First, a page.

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What’s wrong with GST?

  • July 09 2020
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Invest

What’s wrong with GST?

By Grace Ormsby
July 09 2020

Australia’s tax system was ill-equipped to support a growing economy even before the COVID-19 crisis hit, which is why Australia’s GST system is in need of a complete overhaul, a consultancy firm has said.

GST

What’s wrong with GST?

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  • July 09 2020
  • Share

Australia’s tax system was ill-equipped to support a growing economy even before the COVID-19 crisis hit, which is why Australia’s GST system is in need of a complete overhaul, a consultancy firm has said.

GST

The analysis is contained in a new report from consultancy giant PwC, How GST reform can help reboot prosperity for Australia, which flagged a number of structural factors, including an over-reliance on personal and corporate taxes, as contributing to Australia’s economic woes.

It argued that a more efficient tax system will be necessary for long-term economic recovery and budget repair “once the impacts on the economy of the pandemic have eased and reform of consumption tax is a clear option for investigation”.

According to the firm’s chief economist, Jeremy Thorpe, GST is “underperforming” in Australia.

He flagged that GST collections in 2018-19 as a proportion of all Commonwealth taxation revenue were at their lowest level since the levy was first introduced in 2001.

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“Australia’s GST collections have also not kept pace with the overall rate of growth in the economy, in part because people are spending a higher proportion of their income on areas that are currently exempt, including housing, healthcare and education,” he added.

He then noted that “our GST rate of 10 per cent is one of the lowest among developed economies, and even at 12.5 per cent, would still be well below the OECD average of 19.3 per cent”.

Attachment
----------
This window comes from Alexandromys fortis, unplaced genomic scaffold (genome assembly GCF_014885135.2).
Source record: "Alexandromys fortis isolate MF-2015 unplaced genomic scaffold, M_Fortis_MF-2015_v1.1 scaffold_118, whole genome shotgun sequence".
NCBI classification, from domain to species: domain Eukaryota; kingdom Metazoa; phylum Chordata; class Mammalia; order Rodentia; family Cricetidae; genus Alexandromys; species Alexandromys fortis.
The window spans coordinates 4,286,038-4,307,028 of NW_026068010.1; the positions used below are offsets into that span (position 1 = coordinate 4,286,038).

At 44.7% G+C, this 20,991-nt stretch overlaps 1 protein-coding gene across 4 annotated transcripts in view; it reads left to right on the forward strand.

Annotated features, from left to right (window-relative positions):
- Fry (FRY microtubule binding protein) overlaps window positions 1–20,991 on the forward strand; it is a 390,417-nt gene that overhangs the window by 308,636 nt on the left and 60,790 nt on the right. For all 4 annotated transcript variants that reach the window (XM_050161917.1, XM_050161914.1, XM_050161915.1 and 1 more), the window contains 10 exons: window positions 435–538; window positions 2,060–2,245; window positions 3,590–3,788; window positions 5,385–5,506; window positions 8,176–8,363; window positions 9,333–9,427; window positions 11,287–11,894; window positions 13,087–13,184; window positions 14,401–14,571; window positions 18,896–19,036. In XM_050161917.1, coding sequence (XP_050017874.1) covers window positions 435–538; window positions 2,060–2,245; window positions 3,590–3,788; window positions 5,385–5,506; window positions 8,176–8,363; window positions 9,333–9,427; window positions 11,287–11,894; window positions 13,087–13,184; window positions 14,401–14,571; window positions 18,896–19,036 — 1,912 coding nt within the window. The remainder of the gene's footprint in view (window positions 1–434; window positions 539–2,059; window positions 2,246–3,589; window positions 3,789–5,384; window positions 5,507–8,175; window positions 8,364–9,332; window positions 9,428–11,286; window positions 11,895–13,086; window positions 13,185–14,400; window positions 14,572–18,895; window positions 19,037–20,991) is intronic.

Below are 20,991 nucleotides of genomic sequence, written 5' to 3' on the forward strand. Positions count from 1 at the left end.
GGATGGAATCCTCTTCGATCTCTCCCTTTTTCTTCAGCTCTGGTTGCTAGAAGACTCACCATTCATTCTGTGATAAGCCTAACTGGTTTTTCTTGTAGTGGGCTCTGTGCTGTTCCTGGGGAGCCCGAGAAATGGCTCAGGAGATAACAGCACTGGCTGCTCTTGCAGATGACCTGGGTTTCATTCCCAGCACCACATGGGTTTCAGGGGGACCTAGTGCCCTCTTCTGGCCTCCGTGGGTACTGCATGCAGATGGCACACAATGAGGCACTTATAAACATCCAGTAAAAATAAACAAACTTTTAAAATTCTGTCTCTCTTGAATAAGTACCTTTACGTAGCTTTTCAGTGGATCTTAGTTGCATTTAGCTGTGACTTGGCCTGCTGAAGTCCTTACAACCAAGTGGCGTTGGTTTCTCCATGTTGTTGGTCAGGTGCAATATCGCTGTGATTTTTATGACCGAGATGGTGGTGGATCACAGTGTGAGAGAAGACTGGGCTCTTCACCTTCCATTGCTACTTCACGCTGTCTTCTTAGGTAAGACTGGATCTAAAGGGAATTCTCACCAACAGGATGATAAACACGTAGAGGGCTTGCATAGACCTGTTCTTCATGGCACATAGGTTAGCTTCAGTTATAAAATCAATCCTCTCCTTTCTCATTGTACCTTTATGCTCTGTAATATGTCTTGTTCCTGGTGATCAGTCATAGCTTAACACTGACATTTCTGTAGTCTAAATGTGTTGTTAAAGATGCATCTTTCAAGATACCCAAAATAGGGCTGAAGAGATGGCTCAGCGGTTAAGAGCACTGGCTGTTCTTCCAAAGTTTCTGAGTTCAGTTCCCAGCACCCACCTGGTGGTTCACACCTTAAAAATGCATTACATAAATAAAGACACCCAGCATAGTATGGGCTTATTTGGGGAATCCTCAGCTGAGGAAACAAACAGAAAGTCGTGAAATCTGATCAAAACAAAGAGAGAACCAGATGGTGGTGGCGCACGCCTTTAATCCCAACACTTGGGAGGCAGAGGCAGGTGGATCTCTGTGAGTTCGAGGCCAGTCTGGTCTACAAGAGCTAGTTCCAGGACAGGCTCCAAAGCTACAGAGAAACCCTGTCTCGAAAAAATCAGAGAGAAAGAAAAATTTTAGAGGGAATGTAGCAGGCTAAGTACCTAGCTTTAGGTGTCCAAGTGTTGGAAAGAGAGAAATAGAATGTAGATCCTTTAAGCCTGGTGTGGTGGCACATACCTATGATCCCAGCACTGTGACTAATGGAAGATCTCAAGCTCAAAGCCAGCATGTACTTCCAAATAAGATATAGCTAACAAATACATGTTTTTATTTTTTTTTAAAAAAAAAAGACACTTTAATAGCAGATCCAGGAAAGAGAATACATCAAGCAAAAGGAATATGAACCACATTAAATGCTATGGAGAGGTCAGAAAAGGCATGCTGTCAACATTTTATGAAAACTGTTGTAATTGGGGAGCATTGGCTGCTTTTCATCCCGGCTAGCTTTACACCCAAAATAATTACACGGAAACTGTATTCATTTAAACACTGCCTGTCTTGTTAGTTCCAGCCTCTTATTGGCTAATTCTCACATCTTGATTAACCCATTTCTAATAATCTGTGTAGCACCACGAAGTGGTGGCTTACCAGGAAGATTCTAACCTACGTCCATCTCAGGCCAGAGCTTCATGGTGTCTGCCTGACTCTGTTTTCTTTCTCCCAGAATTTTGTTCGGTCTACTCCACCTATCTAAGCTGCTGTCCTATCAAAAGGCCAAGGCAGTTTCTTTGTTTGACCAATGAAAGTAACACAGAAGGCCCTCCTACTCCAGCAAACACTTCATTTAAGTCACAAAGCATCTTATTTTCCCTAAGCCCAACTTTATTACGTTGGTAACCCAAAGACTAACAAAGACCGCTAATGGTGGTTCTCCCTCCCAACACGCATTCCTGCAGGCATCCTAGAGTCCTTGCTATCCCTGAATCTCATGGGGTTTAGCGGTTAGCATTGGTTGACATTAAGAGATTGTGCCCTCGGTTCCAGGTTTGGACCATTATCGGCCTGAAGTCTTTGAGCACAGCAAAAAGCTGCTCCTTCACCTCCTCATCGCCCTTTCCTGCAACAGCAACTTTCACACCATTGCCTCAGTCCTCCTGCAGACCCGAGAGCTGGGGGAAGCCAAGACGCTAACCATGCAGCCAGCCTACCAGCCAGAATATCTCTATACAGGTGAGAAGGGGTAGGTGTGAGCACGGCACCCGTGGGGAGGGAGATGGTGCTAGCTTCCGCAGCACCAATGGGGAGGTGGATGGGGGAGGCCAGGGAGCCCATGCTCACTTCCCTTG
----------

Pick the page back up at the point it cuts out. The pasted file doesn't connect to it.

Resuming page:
In a properly structured reform package, Mr Thorpe said, “GST expansion should lead to higher economic growth.”

A revenue-neutral switch from less efficient taxes (principally income taxes) to consumption taxes can increase GDP, while a 1 per cent tax switch can generate somewhere in the order of 0.25 per cent to 1 per cent in extra GDP in the long run, the economist explained.

Also weighing in was PwC tax partner Paul Abbey, who considered that “the reality is that meaningful tax reform, including state and territory taxes, can only be achieved by tackling either the GST rate or its exemptions”.

He argued that GST reform could help reduce Australia’s reliance on personal income tax, “which is currently more than twice the OECD average”.

Acknowledging that discussions around GST changes have been “contentious to date”, PwC argued that reform can be possible without adversely impacting the overall equity of Australian communities.

The PwC report considered a number of scenarios as to how the GST system could be overhauled:

  • A broadening of the GST base to cover five currently GST-exempt main categories – water and sewerage, childcare, health, education and food;
  • An increase of the rate to 12.5 per cent without broadening the base;
  • A broadening of the GST base and an increase of the GST rate to 12.5 per cent; and
  • A tiered system to base current exemption items at 5 per cent, and increasing the rate on the current base to 12.5 per cent.

After modelling each scenario, PwC showed how revenue gains of $14 billion could be made by increasing the rate to 12.5 per cent but retaining the five main exemptions.

A revenue improvement of $40 billion could occur where the GST rate rises to 12.5 per cent and is coupled with a broadening of the base of goods and services covered.

What’s wrong with GST?
GST
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About the author

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Grace is a journalist on Momentum Media's nestegg. She enjoys being able to provide easy to digest information and practical tips for Australians with regard to their wealth, as well as having a platform on which to engage leading experts and commentators and leverage their insight.

About the author

Grace is a journalist on Momentum Media's nestegg. She enjoys being able to provide easy to digest information and practical tips for Australians with regard to their wealth, as well as having a platform on which to engage leading experts and commentators and leverage their insight.

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